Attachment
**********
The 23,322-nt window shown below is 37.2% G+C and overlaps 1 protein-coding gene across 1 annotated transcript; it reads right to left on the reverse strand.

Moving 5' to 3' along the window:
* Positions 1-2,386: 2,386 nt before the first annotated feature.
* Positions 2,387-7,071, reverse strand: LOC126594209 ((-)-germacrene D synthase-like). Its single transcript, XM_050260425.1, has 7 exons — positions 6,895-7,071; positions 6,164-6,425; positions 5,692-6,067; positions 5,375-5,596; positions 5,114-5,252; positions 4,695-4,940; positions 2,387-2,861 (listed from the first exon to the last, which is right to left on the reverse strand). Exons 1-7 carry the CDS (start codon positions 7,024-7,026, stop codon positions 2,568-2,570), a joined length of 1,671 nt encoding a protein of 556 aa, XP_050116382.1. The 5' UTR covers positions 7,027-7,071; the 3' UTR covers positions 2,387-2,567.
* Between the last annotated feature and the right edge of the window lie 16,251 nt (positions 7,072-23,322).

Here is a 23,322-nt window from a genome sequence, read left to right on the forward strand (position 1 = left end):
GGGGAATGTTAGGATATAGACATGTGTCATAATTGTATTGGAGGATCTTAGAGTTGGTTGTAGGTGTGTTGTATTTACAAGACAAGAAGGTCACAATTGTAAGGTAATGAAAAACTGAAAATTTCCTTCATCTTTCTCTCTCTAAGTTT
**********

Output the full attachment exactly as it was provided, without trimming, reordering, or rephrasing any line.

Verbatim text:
The 23,322-nt window shown below is 37.2% G+C and overlaps 1 protein-coding gene across 1 annotated transcript; it reads right to left on the reverse strand.

Moving 5' to 3' along the window:
* Positions 1-2,386: 2,386 nt before the first annotated feature.
* Positions 2,387-7,071, reverse strand: LOC126594209 ((-)-germacrene D synthase-like). Its single transcript, XM_050260425.1, has 7 exons — positions 6,895-7,071; positions 6,164-6,425; positions 5,692-6,067; positions 5,375-5,596; positions 5,114-5,252; positions 4,695-4,940; positions 2,387-2,861 (listed from the first exon to the last, which is right to left on the reverse strand). Exons 1-7 carry the CDS (start codon positions 7,024-7,026, stop codon positions 2,568-2,570), a joined length of 1,671 nt encoding a protein of 556 aa, XP_050116382.1. The 5' UTR covers positions 7,027-7,071; the 3' UTR covers positions 2,387-2,567.
* Between the last annotated feature and the right edge of the window lie 16,251 nt (positions 7,072-23,322).

Here is a 23,322-nt window from a genome sequence, read left to right on the forward strand (position 1 = left end):
GGGGAATGTTAGGATATAGACATGTGTCATAATTGTATTGGAGGATCTTAGAGTTGGTTGTAGGTGTGTTGTATTTACAAGACAAGAAGGTCACAATTGTAAGGTAATGAAAAACTGAAAATTTCCTTCATCTTTCTCTCTCTAAGTTT